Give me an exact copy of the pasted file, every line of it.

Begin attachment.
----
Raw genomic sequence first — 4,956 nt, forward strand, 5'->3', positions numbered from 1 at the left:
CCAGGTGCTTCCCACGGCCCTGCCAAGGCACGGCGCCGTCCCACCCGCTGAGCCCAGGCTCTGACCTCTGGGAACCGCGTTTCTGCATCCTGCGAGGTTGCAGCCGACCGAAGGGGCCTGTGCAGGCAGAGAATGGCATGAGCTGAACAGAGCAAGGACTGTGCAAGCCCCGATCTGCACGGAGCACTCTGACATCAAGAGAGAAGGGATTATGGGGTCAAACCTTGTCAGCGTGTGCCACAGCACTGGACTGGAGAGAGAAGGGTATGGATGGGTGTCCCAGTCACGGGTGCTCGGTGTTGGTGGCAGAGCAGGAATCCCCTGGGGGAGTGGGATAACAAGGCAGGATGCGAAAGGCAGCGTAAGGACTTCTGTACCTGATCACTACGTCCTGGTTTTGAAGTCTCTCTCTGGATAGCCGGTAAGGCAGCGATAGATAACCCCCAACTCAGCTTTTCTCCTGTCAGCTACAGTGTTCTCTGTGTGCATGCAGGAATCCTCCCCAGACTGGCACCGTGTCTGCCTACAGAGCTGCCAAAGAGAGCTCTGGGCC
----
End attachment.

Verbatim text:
Raw genomic sequence first — 4,956 nt, forward strand, 5'->3', positions numbered from 1 at the left:
CCAGGTGCTTCCCACGGCCCTGCCAAGGCACGGCGCCGTCCCACCCGCTGAGCCCAGGCTCTGACCTCTGGGAACCGCGTTTCTGCATCCTGCGAGGTTGCAGCCGACCGAAGGGGCCTGTGCAGGCAGAGAATGGCATGAGCTGAACAGAGCAAGGACTGTGCAAGCCCCGATCTGCACGGAGCACTCTGACATCAAGAGAGAAGGGATTATGGGGTCAAACCTTGTCAGCGTGTGCCACAGCACTGGACTGGAGAGAGAAGGGTATGGATGGGTGTCCCAGTCACGGGTGCTCGGTGTTGGTGGCAGAGCAGGAATCCCCTGGGGGAGTGGGATAACAAGGCAGGATGCGAAAGGCAGCGTAAGGACTTCTGTACCTGATCACTACGTCCTGGTTTTGAAGTCTCTCTCTGGATAGCCGGTAAGGCAGCGATAGATAACCCCCAACTCAGCTTTTCTCCTGTCAGCTACAGTGTTCTCTGTGTGCATGCAGGAATCCTCCCCAGACTGGCACCGTGTCTGCCTACAGAGCTGCCAAAGAGAGCTCTGGGCC